Who's ready for a trip to Bavaria?
Every ten years the Netherlands hosts one of the largest horticultural shows in the world, the Floriade. The next edition will run from April to October 2022. If you want to attend NOW is the time to start planning.
Amsterdam is already one of the most popular destinations on the planet. Combine that with pent-up demand from a year of pandemic-induced travel restrictions, plus the once-every-ten-years nature of the Floriade, and this is sure to be a popular event.
One way to experience the Floriade is with a Amsterdam, Cologne and the Best of Holland & Flanders River Cruise. Wander the picture-perfect streets of medieval towns, gaze in awe at magnificent Gothic architecture, discover contemporary urban landscapes and the iconic windmills of a bygone age – this superb cruise embraces the rich and diverse cultural heritage of these northern European neighbors, inextricably linked by history and their fascinating waterways.
This 8 day cruise starts at just $2729 per person, double occupancy. Contact Bryan for a full itinerary and more details.
The bell-shaped dome of the Frauenkirche is Dresden's most beloved and recognizable symbol. Built in the early 18th century, the stood proudly in the center of the city until February 15, 1944. It withstood the impact of the Allied bombing of the city in World War II, the dome glowing red from the intense heat of the firestorm that followed. Two days later it finally collapsed.
Left untouched for more that 40 years by the Communists it remained a charred pile of rubble until 1994, when reconstruction began. The interior of the new church presents a bright and airy space for reflection and contemplation. The top of the dome is any walk up, and provides fantastic views of the old city center, and the surrounding areas.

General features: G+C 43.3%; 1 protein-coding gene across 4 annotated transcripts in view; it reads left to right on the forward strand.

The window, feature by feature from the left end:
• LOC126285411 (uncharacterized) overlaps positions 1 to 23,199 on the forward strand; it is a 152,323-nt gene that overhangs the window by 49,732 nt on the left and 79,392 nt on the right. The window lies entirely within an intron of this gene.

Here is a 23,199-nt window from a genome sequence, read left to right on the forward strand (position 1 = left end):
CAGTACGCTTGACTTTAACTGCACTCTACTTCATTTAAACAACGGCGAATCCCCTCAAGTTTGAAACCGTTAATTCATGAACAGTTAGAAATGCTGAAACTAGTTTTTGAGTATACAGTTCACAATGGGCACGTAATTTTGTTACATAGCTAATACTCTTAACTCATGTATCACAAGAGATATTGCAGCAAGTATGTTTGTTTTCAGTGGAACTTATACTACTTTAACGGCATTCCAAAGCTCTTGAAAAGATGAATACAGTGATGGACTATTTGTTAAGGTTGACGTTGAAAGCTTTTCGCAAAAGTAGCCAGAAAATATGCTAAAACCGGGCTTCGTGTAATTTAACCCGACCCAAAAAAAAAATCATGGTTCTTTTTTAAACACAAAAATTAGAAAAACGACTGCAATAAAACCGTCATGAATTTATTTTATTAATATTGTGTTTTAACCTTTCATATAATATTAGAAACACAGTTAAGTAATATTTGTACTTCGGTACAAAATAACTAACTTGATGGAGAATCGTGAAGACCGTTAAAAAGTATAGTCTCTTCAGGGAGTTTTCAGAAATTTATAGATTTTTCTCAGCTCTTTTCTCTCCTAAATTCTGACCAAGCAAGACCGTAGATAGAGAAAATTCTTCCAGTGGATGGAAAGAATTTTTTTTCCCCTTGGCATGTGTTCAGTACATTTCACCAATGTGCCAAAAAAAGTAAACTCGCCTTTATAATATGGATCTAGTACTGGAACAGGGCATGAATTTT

It's possible to see the best part of the Rhine River without taking an expensive river cruise. Short, scenic excursions run through the Rhine gorge between Mainz and Koblenz multiple times per day. Trips range from just an hour or two to a full-day excursion.
Between Bingen and Boppard you'll pass a gaggle of castles, including one in the middle of the river, and navigate through the Loreley, the narrowest part of the river. For centuries boatmen feared having to pass through this section, where many of them came to ruin after being distracted by Loreley, a beautiful maiden who sat on the cliff combing her hair (or maybe it was the swift current and rocky shoals that caused their ships to founder).
Get tips like this and more with a self-guided trip prepared by Hand Crafted Travel.
Hohenschwangau Castle sits in southern Bavaria, on the border between Germany and Austria. The castle was built by Bavarian King Maximillian II in the 19th century, on the site of a fortress that had existed since at least the 12th century. His son, King Ludwig II – referred to by many as 'mad' King Ludwig, spent many days of his childhood here, dreaming of knights in shining armor and damsels in distress. Ludwig later built a bushel of castles and palaces, including the fairytale Neuschwanstein Castle from which this photo was taken. The fact that Ludwig's castle sits high above, looking down on his parent's castle, may tell you something about their relationship.
If you're traveling in the area, advance reservation are essential to visit Neuschwanstein, and highly recommended for a visit to Hohenschwangau. Both castles are currently closed due to the COVID pandemic, but once they re-open reservations can be made online here.
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